Through Neil Stratton on LinkedIn comes this quote from an editorial in Deutscher Drucker ( not sure where the translation happened)
These days when trade shows are held all those taking part are looking for clues about the future economic situation—and the printing industry is no exception. One of our industry’s largest shows of the year, Print 09 in Chicago, has therefore come under sharpened scrutiny.
That the stands sizes and the once over-elaborate structures were substantially cut back one might take as a positive sign of a return to normality; but the fact that many companies completely reinterpreted the term ‘exhibitor’ and simply didn’t show products at all is something that the visitors can hardly welcome. To some extent these exhibits were replaced by little ‘cyber jokes’ to be viewed on oversized touchscreens. But is that enough to make a print manager get in his or her car and drive several hundred kilometres to a show?
One thing is clear, when firms such as Manroland or Kodak no longer show systems, it forces not just the show organizers but also all the other exhibitors to rethink. Or, in other words, how little can one present on the stand without disappointing the visitors and customers? After all, it was a survey by the Print 09 organizers themselves that revealed before the show that visitors were very keen to see machines and systems. At the same time, they also expected to use it as an opportunity to discuss innovative applications and lucrative areas of business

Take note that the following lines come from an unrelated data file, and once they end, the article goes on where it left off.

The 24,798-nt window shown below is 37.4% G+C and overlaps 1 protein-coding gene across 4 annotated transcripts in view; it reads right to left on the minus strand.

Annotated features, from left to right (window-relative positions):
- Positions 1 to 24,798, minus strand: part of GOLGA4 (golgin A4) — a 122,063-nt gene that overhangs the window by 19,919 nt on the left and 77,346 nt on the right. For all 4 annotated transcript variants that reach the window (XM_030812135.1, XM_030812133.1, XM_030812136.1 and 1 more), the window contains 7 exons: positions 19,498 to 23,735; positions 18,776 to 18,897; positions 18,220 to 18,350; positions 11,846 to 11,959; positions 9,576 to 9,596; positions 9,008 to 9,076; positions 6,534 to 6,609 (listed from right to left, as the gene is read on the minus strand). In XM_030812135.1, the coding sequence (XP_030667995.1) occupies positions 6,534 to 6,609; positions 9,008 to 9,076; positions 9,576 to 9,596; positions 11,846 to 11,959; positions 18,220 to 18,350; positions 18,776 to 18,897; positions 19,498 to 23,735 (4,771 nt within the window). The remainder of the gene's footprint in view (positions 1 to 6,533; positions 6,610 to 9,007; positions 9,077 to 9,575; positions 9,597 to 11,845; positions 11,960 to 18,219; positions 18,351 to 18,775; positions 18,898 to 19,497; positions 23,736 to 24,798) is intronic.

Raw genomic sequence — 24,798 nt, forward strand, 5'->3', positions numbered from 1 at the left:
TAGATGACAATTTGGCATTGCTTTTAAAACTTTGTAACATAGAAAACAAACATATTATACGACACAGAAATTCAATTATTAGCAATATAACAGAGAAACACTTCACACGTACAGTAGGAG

So far as visitor figures go, there were unfortunately no positive signals from Print 09. Whilst the largest Chinese print show, China Print in Beijing a few months back, left one in no doubt that the Chinese print industry had pulled itself together, the empty halls in Chicago made it clear that the US market continues to be in deep crisis.
Thing is, the "cyber jokes" can be done online. They have already started. Actual kit working in real time still crucial for a decent loop of online and Birmingham UK.